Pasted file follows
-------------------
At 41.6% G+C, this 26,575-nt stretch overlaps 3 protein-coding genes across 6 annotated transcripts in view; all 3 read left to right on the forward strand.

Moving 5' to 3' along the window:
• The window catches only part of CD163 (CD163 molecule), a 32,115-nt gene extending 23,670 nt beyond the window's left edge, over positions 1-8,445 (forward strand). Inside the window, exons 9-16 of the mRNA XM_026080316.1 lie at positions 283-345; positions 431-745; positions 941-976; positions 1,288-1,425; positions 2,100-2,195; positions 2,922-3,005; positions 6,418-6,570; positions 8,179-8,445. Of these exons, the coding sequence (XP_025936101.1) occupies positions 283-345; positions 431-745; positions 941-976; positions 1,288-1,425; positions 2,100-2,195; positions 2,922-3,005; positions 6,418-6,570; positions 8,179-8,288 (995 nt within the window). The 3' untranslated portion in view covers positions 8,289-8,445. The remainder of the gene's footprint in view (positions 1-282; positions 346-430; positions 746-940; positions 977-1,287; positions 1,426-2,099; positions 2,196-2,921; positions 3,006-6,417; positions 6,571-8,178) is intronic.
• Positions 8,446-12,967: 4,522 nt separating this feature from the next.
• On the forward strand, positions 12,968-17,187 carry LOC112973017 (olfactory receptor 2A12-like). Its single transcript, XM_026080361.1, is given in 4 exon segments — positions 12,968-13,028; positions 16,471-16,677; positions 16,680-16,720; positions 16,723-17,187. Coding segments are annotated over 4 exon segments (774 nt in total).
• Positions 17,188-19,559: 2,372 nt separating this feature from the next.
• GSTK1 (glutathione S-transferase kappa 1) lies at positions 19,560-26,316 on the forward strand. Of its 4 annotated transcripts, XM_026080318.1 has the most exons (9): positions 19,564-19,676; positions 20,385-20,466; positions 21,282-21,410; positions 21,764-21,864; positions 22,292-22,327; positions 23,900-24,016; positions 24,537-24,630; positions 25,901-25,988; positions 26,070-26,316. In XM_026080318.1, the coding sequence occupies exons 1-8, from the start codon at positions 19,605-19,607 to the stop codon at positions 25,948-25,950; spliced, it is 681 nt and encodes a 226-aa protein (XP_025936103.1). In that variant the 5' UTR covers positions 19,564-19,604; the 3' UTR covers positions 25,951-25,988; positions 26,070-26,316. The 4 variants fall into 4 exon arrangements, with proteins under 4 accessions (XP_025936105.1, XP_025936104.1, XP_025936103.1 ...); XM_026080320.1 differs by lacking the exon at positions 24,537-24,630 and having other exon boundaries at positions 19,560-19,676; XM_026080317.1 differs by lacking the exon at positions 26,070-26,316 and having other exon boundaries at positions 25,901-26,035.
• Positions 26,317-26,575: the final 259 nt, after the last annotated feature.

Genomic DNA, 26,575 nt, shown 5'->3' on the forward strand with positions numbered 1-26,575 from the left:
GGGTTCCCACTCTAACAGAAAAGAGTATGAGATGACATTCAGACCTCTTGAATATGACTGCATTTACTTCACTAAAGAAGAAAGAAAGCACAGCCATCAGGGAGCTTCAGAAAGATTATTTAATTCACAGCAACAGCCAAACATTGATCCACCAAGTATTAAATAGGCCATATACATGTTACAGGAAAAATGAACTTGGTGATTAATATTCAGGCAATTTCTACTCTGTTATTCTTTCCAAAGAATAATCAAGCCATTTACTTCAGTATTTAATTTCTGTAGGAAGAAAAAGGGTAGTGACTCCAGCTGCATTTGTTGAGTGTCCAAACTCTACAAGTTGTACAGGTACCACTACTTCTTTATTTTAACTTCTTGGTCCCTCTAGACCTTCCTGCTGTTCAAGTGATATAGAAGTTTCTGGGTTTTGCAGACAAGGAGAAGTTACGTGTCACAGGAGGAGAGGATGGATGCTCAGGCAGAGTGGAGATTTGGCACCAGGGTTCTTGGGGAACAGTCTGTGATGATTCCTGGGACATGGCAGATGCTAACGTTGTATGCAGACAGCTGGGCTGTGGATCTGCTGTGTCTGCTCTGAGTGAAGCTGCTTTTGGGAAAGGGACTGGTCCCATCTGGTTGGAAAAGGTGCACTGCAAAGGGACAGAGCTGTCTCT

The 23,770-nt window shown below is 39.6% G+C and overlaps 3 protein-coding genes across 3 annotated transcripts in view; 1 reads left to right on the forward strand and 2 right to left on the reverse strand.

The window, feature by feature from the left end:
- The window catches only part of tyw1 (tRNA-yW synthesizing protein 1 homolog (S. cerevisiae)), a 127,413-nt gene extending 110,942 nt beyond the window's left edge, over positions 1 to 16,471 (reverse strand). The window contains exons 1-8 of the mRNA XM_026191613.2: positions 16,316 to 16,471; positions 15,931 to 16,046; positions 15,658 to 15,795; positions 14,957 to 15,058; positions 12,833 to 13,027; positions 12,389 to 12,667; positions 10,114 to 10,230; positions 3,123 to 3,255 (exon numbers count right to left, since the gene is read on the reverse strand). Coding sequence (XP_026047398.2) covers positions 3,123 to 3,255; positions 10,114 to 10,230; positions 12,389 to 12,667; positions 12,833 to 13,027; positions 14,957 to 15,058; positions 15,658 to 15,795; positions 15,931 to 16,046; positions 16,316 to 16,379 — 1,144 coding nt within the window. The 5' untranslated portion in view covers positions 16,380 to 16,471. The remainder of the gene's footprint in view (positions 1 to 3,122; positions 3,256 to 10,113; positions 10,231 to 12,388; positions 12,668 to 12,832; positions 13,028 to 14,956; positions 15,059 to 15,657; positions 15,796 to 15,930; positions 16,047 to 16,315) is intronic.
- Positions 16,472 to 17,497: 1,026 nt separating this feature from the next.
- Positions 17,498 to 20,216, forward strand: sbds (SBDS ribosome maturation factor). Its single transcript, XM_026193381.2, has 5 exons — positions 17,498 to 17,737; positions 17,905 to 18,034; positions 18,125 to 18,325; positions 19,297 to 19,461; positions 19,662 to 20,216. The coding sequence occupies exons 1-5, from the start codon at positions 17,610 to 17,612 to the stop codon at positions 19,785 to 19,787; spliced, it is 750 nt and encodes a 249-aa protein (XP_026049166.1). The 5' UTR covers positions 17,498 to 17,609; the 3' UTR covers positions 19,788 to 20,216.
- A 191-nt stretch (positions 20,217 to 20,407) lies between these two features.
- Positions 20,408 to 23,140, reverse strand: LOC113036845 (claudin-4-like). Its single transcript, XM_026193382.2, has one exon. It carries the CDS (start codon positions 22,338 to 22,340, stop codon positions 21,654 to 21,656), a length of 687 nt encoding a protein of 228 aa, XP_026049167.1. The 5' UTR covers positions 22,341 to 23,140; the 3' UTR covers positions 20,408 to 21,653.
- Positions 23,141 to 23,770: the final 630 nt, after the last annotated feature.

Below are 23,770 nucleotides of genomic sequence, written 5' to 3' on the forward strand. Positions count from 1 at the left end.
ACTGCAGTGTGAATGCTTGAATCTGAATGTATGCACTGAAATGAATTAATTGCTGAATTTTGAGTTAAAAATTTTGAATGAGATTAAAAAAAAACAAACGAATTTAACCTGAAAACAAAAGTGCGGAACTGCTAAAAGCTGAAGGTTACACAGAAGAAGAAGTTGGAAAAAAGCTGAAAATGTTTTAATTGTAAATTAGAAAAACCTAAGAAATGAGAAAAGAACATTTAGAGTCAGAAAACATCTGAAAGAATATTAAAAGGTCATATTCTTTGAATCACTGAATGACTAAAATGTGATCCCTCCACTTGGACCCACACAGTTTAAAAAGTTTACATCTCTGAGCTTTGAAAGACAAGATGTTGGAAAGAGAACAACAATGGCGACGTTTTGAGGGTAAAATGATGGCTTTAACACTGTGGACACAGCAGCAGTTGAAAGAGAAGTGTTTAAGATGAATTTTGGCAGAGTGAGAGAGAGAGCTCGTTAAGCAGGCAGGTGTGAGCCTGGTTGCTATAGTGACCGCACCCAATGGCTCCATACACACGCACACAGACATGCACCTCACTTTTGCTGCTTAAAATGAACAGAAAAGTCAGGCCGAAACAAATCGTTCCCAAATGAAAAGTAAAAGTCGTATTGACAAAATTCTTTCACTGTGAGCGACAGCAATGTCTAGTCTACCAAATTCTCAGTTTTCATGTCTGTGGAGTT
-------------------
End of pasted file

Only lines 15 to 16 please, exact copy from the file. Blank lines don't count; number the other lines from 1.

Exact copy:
- Positions 17,498 to 20,216, forward strand: sbds (SBDS ribosome maturation factor). Its single transcript, XM_026193381.2, has 5 exons — positions 17,498 to 17,737; positions 17,905 to 18,034; positions 18,125 to 18,325; positions 19,297 to 19,461; positions 19,662 to 20,216. The coding sequence occupies exons 1-5, from the start codon at positions 17,610 to 17,612 to the stop codon at positions 19,785 to 19,787; spliced, it is 750 nt and encodes a 249-aa protein (XP_026049166.1). The 5' UTR covers positions 17,498 to 17,609; the 3' UTR covers positions 19,788 to 20,216.
- A 191-nt stretch (positions 20,217 to 20,407) lies between these two features.